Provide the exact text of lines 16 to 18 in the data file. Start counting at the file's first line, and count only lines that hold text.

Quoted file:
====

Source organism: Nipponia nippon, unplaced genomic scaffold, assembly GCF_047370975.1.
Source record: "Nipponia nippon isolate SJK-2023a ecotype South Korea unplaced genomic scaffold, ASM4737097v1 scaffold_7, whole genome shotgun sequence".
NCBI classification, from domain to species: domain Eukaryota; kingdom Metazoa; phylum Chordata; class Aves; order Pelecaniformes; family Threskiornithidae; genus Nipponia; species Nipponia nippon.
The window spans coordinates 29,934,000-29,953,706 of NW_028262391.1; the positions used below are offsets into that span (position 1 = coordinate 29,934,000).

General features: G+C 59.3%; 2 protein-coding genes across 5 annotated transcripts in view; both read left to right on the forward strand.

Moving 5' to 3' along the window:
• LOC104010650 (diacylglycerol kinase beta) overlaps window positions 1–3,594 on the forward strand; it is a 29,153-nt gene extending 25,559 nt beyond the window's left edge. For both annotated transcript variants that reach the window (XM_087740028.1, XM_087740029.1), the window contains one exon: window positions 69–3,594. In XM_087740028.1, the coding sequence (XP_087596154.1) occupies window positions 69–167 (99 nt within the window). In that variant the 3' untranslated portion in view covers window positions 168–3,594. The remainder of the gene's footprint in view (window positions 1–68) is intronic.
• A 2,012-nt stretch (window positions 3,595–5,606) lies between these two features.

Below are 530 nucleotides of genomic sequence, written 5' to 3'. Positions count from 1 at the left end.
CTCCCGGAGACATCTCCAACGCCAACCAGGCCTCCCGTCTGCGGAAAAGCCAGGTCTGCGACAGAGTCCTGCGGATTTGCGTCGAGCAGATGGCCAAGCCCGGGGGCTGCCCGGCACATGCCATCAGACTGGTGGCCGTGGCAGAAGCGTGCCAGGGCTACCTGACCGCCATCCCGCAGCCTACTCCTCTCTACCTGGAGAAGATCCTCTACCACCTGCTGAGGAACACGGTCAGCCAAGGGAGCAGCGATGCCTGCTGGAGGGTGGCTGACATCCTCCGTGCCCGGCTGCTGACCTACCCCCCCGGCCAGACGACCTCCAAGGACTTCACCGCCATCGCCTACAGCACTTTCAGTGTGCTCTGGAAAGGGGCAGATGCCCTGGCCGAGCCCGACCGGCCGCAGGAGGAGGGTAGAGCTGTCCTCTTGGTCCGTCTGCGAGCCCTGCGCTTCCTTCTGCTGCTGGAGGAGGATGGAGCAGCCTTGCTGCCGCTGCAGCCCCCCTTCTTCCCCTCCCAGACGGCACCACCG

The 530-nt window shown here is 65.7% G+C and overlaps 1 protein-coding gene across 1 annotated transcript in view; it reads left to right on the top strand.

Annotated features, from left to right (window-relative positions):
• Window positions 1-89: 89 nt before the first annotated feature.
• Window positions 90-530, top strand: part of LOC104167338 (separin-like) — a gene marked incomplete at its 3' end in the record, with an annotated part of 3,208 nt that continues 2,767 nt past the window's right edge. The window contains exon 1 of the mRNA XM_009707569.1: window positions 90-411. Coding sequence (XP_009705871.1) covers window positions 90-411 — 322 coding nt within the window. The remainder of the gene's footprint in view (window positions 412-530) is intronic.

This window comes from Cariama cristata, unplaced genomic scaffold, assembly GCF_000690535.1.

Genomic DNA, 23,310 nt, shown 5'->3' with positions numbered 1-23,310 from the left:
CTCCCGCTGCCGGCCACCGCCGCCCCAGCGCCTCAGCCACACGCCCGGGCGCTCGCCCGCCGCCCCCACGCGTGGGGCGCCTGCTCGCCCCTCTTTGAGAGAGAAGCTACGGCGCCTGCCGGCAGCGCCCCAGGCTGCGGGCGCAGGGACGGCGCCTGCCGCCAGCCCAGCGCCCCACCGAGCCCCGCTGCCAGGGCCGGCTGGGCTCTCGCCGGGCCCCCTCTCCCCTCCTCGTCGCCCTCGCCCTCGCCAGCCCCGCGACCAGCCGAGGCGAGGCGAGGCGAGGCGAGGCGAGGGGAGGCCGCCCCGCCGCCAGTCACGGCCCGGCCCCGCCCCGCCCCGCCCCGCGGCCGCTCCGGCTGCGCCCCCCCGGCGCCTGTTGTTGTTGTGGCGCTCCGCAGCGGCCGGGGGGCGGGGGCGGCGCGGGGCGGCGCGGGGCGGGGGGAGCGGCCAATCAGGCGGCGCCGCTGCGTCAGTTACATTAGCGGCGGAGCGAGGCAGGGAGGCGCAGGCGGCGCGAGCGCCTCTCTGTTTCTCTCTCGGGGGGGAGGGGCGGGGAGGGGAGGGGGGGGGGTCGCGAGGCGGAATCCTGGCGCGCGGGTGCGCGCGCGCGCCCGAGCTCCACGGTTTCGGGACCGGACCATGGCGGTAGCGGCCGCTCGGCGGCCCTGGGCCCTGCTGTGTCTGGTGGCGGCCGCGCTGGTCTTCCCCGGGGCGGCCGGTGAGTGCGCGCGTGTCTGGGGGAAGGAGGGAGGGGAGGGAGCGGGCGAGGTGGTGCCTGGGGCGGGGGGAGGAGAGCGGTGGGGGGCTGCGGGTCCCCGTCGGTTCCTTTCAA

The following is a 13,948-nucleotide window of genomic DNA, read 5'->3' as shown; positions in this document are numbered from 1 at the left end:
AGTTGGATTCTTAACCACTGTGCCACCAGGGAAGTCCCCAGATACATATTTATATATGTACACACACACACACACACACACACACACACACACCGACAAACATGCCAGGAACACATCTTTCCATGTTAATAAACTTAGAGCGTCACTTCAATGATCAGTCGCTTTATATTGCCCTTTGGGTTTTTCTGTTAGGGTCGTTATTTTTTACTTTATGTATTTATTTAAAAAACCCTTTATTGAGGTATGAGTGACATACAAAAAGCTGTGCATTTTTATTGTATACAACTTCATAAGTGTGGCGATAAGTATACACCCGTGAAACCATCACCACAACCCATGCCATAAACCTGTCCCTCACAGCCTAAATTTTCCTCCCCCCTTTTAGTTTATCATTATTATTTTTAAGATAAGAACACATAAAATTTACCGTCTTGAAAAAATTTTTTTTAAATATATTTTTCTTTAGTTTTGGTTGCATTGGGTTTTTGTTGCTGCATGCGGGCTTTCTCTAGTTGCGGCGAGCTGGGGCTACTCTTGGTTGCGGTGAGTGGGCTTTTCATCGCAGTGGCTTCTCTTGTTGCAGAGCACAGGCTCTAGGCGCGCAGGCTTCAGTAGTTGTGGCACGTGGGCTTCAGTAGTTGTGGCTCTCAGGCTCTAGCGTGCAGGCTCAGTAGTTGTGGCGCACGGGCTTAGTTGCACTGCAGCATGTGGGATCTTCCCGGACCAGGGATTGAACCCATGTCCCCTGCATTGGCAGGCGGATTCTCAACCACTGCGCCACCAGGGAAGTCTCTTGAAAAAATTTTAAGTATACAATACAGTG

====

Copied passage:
Genomic DNA, 23,310 nt, shown 5'->3' with positions numbered 1-23,310 from the left:
CTCCCGCTGCCGGCCACCGCCGCCCCAGCGCCTCAGCCACACGCCCGGGCGCTCGCCCGCCGCCCCCACGCGTGGGGCGCCTGCTCGCCCCTCTTTGAGAGAGAAGCTACGGCGCCTGCCGGCAGCGCCCCAGGCTGCGGGCGCAGGGACGGCGCCTGCCGCCAGCCCAGCGCCCCACCGAGCCCCGCTGCCAGGGCCGGCTGGGCTCTCGCCGGGCCCCCTCTCCCCTCCTCGTCGCCCTCGCCCTCGCCAGCCCCGCGACCAGCCGAGGCGAGGCGAGGCGAGGCGAGGCGAGGGGAGGCCGCCCCGCCGCCAGTCACGGCCCGGCCCCGCCCCGCCCCGCCCCGCGGCCGCTCCGGCTGCGCCCCCCCGGCGCCTGTTGTTGTTGTGGCGCTCCGCAGCGGCCGGGGGGCGGGGGCGGCGCGGGGCGGCGCGGGGCGGGGGGAGCGGCCAATCAGGCGGCGCCGCTGCGTCAGTTACATTAGCGGCGGAGCGAGGCAGGGAGGCGCAGGCGGCGCGAGCGCCTCTCTGTTTCTCTCTCGGGGGGGAGGGGCGGGGAGGGGAGGGGGGGGGGTCGCGAGGCGGAATCCTGGCGCGCGGGTGCGCGCGCGCGCCCGAGCTCCACGGTTTCGGGACCGGACCATGGCGGTAGCGGCCGCTCGGCGGCCCTGGGCCCTGCTGTGTCTGGTGGCGGCCGCGCTGGTCTTCCCCGGGGCGGCCGGTGAGTGCGCGCGTGTCTGGGGGAAGGAGGGAGGGGAGGGAGCGGGCGAGGTGGTGCCTGGGGCGGGGGGAGGAGAGCGGTGGGGGGCTGCGGGTCCCCGTCGGTTCCTTTCAA

The following is a 13,948-nucleotide window of genomic DNA, read 5'->3' as shown; positions in this document are numbered from 1 at the left end: